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Curly Fries Anyone?? My Dads Company. A Story.

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Blog entry by Delta356 posted 04-23-2013 06:10 PM 1281 reads 0 times favorited 8 comments Add to Favorites Watch

Hi all. This is really not woodworking related, but I thought I would share with you guys the Frey History.. Well maybe in Curly Fry Technology.. Anyways I have created my father a youtube page for his company and what services he provides. Now that I’m older he is letting me have more freedom with his company, and letting me bring the future to his company. Those baby boomers can’t let go of the past…LOL… Your a freaking Hippie DAD : ) He’s always saying I’m a better business man then he is. I don’t think so, he’s been doing 100,000’s jobs. since 1985. Me NOOOO. Not let anyways. Anyways my Dad and Grandad started FREY TURBODYNAMICS LTD. in 1985. Portland, OR. USA. My Grandfather was a mechanical /design Engineer, rest his soul. He passed away on Sept 11 2012. My father is a mechanical Engineer. With both those brains they were on a constant high to invent and create. Food processing got into the picture.. Still don’t know how that happened. Anyways in 1990 they were contacted by a company called….. Classified… At the time about 6 companies were competing to create the mass production curly fry machine. My dad told me how secretive it was. He told me all drawings had to be sent in a classified envelope with break seal. Not once could my father contact through the phone. All inquires and talks had to be person to person… My father said the last time he dealt with such a secret project, was when he was in the Army Core of Engineers and was working on a nuclear sub somewhere in the Navade desert. Anyways after 2 years passed the product was done. The Water Turbine Curly Fry machine was born, and my fathers machines were serving the public curly fires. CHINA DON’T YOU THINK ABOUT TAKING THIS IDEA. THIS BABY WILL ALWAYS BE AMERICAN MADE…! The curly fries you get at ARBY’S and HARDIES, and even curly fries in England and Down Under AU are made by his machines. Anyways if you got a second check out the link to the youtube page. Also theres a video attached about FREY TURBODYNAMICS LTD.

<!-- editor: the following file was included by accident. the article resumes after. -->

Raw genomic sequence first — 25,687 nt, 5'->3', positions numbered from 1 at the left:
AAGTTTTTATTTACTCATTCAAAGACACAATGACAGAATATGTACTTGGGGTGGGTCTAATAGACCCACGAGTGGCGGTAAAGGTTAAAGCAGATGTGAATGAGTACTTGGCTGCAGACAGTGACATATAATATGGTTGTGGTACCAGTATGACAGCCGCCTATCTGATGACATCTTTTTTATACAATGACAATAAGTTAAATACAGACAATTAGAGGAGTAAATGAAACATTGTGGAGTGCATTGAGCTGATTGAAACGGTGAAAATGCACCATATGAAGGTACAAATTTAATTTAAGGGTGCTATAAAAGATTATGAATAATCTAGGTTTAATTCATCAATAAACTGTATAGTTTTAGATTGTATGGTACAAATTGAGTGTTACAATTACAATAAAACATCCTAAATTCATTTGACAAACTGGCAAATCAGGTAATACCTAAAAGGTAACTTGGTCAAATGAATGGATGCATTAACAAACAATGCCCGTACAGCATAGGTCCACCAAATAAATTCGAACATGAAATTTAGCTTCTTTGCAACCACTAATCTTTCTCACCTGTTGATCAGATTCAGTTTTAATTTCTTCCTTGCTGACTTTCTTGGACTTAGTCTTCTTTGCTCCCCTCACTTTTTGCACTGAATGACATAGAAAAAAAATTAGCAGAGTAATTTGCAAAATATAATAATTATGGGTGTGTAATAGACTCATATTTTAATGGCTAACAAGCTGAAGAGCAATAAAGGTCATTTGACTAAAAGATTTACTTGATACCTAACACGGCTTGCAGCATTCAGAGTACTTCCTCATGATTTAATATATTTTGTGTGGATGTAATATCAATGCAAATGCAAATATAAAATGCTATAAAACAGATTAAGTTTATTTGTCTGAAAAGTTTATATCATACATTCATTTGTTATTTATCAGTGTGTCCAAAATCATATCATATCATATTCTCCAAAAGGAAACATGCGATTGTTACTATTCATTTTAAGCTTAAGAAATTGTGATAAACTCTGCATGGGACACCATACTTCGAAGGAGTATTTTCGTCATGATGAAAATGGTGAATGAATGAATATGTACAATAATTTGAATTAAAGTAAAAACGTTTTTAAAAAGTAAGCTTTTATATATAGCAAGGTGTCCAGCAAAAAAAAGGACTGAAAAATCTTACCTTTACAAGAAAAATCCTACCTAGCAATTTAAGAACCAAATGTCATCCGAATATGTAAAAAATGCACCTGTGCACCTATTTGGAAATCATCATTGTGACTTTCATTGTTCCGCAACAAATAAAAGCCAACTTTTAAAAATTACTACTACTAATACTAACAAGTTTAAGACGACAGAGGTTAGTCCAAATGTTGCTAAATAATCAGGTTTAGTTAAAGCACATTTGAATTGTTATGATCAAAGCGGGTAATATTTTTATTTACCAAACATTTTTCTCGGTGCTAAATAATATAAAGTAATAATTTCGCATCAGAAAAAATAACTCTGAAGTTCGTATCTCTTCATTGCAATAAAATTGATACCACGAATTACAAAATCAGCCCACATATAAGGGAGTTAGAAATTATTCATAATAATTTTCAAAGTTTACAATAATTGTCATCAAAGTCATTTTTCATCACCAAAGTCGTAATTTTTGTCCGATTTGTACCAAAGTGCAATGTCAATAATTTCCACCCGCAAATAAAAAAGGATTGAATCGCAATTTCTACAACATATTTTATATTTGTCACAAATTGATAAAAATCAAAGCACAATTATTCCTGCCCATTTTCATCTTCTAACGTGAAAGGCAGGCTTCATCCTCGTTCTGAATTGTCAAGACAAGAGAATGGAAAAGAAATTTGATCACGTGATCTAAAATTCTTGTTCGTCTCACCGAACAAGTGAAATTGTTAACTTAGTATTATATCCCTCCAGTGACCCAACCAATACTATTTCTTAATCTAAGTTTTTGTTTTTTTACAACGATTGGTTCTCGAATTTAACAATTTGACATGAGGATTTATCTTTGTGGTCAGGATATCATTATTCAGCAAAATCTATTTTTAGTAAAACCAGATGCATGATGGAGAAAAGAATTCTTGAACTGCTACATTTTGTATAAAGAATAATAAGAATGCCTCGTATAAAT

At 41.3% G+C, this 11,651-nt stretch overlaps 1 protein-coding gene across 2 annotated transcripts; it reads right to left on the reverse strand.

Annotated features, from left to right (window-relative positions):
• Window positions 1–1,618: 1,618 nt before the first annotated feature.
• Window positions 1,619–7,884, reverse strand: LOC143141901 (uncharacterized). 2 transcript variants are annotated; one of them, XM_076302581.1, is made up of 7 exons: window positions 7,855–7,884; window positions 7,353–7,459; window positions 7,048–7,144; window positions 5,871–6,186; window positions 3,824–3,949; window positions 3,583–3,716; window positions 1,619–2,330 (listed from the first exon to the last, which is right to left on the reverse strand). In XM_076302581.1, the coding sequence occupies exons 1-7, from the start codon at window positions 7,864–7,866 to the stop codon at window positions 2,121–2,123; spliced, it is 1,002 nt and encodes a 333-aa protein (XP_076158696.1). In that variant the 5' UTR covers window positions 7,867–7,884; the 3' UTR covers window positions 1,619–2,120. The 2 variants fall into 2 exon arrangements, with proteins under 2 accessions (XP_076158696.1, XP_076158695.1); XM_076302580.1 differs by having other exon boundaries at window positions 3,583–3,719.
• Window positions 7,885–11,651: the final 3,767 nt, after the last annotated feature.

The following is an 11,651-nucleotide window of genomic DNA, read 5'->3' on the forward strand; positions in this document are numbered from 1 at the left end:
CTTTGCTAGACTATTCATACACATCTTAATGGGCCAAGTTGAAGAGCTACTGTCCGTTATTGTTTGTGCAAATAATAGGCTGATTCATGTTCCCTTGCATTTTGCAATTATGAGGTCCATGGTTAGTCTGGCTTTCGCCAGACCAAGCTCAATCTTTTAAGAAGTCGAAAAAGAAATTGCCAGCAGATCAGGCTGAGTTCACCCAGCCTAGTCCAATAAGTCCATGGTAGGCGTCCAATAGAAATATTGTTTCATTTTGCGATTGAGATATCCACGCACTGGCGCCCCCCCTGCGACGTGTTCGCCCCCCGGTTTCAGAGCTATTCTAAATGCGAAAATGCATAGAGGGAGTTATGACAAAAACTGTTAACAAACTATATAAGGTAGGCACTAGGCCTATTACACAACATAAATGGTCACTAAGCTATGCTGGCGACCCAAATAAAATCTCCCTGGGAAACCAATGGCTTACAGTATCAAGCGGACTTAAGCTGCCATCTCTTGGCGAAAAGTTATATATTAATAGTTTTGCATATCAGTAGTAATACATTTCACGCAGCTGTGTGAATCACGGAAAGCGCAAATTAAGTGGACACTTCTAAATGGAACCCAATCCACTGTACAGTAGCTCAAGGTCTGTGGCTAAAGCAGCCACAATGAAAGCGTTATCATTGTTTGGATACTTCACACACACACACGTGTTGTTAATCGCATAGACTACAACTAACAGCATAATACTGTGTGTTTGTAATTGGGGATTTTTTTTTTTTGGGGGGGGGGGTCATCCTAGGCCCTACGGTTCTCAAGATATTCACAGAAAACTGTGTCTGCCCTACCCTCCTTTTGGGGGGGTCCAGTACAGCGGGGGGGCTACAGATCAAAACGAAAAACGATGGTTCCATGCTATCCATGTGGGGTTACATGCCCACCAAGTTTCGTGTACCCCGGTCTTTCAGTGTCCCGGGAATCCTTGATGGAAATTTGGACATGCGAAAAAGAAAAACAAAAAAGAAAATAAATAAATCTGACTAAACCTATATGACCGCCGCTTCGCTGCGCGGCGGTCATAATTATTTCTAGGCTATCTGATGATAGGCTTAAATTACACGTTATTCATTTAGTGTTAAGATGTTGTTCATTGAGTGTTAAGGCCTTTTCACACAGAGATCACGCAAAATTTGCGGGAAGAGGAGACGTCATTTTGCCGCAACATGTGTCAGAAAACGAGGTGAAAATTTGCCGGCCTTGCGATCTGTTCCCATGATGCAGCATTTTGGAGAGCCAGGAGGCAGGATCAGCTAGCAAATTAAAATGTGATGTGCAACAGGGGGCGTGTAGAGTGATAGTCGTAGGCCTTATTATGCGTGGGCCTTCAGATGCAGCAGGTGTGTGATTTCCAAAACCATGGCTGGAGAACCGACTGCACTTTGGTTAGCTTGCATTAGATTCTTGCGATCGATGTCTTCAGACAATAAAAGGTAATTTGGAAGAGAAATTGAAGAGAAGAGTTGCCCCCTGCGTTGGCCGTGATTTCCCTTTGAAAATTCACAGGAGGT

Why have I made woodworking a profession?

http://www.youtube.com/channel/UC11kO7QqEnj4N2nHXSZz-IQ

http://www.youtube.com/watch?v=GAM61YBWh4c (video)

Thanks, Michael Frey
Portland, OR



8 comments so far

View helluvawreck's profile

helluvawreck